Longer lives have brought Americans a new challenge—how to pay for medical care and complex health needs well into our seventies, eighties, nineties, and beyond.

Nursing home residence costs an average of $9,700 per month for a private room. Even if you live independently, you will still face mounting costs for regular medications and assistance in your home. In-home health aides are less expensive, beginning at around $3,000 a month, but still considerable.

This is why working with an estate planning attorney well in advance is crucial. In the future, you may need Medicaid to pay for your nursing home or in-home care, but in order to qualify, you cannot possess assets or have income above a certain level. That level differs by state. An experienced Georgia estate planning attorney can help you protect your assets from Medicaid, preserving your home and resources for yourself and your family.

Without an asset protection plan, you may not qualify for Medicaid. Even if you do, the government could have the right to recover money and property from your estate once you are gone.

How Medicaid Laws Prevent Enrollment

Medicaid is a federal program, but each state government administers Medicaid separately, and key laws or regulations can differ between them. Asset and resource limits differ between states. These determine who is eligible to receive Medicaid, depending on their age and status. For example, in Georgia, the 2023 limits stated that “aged, blind or disabled” people in need of nursing home care or in-home community care could possess no more than:

  • A monthly income of $2,742
  • An annual income of $32,904
  • Resources of $2,000 for an individual or $3,000 for a married couple

(Amounts increase yearly on an incremental basis. See Georgia’s Medicaid site for further information.)

Since many people above these limits still cannot pay for the care they need, they will need to plan ahead to qualify for Medicaid. Simply giving away the assets will not work. Medicaid has a “look-back” period of 60 months (5 years). Any assets given away or sold for less than fair market value during that time can be counted. There are many ways to accidentally violate this rule, and doing so results in a penalty period—extra time to wait before Medicaid becomes available.

Without awareness and planning well in advance, these rules can easily catch people who desperately need help. However, planners and attorneys know how to look ahead and use exceptions and exemptions to make Medicaid possible.

Securing Medicaid Eligibility

Exemptions and Exceptions for Medicaid Eligibility

The law provides some protections for spouses who are not applying for Medicaid and for disabled children, as well as assets not considered “countable” for income. These include:

  • An IRA or 401(k) in “payout status” is not countable.
  • A spouse not applying for Medicaid may retain up to $154,140 in assets not counted towards their spouse’s eligibility, if their spouse is a senior.
  • A married applicant’s home does not count against eligibility so long as a spouse lives there.
  • If an unmarried applicant remains in their home or intends to return there, the home equity value will not be counted against eligibility unless it is $713,000 or over.
  • Transferring a home to a child who is disabled, under 21, or acting as a caregiver does not violate the look-back period.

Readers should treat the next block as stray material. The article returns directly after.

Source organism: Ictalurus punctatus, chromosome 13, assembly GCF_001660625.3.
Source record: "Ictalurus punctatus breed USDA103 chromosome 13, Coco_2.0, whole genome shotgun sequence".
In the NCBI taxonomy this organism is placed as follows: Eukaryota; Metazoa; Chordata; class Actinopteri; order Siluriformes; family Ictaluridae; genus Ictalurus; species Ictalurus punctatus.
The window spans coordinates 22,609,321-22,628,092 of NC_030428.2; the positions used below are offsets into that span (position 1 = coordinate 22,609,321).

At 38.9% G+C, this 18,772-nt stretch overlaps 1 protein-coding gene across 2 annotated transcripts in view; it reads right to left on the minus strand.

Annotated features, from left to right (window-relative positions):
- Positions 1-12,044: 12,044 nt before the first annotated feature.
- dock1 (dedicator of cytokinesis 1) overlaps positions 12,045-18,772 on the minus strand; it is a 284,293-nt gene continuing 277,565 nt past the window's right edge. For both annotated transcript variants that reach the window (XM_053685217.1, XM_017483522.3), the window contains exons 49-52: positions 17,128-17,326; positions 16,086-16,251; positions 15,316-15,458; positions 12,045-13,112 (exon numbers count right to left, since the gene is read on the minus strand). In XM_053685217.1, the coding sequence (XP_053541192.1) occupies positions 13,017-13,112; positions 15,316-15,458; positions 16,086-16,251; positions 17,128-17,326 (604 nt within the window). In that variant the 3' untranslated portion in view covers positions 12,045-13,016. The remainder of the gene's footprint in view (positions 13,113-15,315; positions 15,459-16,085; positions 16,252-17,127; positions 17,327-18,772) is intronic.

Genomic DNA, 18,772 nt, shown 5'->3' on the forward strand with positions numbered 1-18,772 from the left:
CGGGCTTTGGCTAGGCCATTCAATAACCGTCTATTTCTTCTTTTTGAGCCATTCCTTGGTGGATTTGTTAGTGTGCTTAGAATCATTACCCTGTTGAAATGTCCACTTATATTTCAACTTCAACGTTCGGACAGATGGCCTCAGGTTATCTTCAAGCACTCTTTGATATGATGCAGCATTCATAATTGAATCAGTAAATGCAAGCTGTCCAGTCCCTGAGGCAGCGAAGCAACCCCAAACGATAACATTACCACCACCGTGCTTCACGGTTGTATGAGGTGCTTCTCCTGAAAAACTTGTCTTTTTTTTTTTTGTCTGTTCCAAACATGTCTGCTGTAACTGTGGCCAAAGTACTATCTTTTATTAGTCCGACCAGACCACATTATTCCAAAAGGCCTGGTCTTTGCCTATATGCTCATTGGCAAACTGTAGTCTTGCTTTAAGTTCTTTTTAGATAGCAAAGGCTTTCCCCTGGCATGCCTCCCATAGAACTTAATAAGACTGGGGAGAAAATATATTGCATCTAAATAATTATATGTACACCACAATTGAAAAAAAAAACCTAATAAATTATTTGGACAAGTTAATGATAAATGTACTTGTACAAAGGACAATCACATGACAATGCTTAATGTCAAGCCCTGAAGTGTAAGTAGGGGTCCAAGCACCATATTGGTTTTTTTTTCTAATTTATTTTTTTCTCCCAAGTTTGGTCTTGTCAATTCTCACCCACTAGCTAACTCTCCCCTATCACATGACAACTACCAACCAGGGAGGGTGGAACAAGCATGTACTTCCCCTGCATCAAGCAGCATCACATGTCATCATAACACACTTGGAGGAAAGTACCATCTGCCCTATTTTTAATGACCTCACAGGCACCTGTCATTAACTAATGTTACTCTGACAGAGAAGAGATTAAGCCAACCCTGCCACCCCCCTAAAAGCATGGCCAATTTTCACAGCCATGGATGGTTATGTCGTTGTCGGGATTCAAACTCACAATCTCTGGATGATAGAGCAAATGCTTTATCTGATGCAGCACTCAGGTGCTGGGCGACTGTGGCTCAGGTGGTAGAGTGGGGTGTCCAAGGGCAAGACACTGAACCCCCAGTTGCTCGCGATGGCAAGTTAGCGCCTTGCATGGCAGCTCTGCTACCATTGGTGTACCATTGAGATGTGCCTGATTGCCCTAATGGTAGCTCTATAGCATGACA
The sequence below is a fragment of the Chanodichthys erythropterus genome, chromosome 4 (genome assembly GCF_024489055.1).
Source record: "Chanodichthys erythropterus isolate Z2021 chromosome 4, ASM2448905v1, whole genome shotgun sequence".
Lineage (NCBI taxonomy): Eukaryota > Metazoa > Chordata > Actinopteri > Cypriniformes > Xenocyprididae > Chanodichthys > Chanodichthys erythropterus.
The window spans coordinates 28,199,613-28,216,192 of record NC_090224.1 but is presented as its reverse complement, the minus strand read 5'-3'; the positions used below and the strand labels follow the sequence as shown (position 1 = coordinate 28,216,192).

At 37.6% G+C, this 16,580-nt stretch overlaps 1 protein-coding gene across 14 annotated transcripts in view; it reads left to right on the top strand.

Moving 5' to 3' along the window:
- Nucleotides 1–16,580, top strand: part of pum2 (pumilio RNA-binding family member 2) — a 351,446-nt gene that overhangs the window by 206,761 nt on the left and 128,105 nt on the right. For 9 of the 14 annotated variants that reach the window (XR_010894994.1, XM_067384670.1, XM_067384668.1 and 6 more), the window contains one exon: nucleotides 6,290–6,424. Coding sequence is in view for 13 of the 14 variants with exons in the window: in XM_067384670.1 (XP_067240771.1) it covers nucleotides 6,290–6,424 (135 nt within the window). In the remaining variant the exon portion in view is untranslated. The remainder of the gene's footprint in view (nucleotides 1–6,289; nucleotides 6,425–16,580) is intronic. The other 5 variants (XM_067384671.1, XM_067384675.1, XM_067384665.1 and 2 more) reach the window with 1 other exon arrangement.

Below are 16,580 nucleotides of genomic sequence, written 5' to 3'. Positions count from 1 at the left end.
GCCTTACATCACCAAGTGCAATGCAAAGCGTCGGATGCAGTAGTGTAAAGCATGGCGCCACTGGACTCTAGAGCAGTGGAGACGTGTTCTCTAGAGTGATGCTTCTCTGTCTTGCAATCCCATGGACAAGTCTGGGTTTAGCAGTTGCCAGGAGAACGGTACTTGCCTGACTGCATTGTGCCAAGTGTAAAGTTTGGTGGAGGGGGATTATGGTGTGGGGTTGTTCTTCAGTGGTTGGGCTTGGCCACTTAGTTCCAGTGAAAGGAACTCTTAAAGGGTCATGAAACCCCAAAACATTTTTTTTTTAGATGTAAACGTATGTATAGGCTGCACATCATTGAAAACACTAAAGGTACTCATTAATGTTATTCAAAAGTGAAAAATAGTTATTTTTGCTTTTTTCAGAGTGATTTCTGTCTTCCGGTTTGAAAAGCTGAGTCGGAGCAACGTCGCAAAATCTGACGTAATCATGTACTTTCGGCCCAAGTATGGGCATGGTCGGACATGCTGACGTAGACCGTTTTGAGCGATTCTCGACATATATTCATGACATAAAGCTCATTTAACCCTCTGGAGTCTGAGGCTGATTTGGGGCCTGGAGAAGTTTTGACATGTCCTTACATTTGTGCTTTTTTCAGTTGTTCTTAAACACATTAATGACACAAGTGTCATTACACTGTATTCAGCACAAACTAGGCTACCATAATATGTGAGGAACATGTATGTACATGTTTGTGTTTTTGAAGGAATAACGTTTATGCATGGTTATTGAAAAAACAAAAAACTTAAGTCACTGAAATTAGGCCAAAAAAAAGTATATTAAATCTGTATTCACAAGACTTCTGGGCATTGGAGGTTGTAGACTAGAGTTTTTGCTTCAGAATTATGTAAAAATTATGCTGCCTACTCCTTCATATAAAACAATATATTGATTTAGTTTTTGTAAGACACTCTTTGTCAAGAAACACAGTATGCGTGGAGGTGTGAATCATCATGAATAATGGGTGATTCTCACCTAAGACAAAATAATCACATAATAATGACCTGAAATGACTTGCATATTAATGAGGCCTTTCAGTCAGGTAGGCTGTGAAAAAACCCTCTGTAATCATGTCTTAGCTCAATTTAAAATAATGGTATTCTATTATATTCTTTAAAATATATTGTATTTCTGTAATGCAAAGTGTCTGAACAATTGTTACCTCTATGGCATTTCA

There are many loopholes even within the loopholes, and it is essential to remain up to date on regulations and how they change each year.

The Medicaid Spend Down

Those with assets over the limit may need to engage in a “spend down,” investing their countable assets into uncountable assets or other expenditures that do not violate the look-back rule. Many states have a set of rules to assist elderly and disabled people in this situation,

called a medically needy pathway (MNP). In Georgia, this category is called Aged, Blind, and Disabled Medically Needy (ANM). ANM individuals can count qualifying medical expenses for themselves and certain immediate family members against their excess income.

Qualified Income Trusts

When an applicant receives too much monthly income for Medicaid, a qualified income trust (QIT), also called a Miller trust, retains assets so that they do not count as income for Medicaid’s purposes. In Georgia, Miller trusts need state approval for this purpose.

Avoiding Medicaid Estate Recovery

After the death of a Medicaid member, the state has the right to pursue repayment for its medical assistance by making a claim on the member’s estate. This is called the Medicaid Estate Recovery Program, or MERP, and what it can do varies by state law.

In Georgia, the state will not pursue recovery if the member left an estate valued at $25,000 or less. However, Georgia also has a broader definition of “estate” than some other states, and it applies to trusts and other financial instruments that are not part of a legal probate estate.

This includes homes that pass automatically to another person after death by joint tenancy, which many married couples have. They may also place a lien on a home if the member is considered “permanently institutionalized” in a nursing home and unlikely to return.

Planning well in advance will help your family avoid extra heartache and loss. An estate planner can help you find exceptions and establish protection for your major assets.

How We Can Help

These regulations are complex and changing—don’t try to face them alone. Attorney Mike Bascom is an experienced Georgia estate attorney who can help protect your assets. Call us today at 770-285-5493 to schedule your free initial appointment.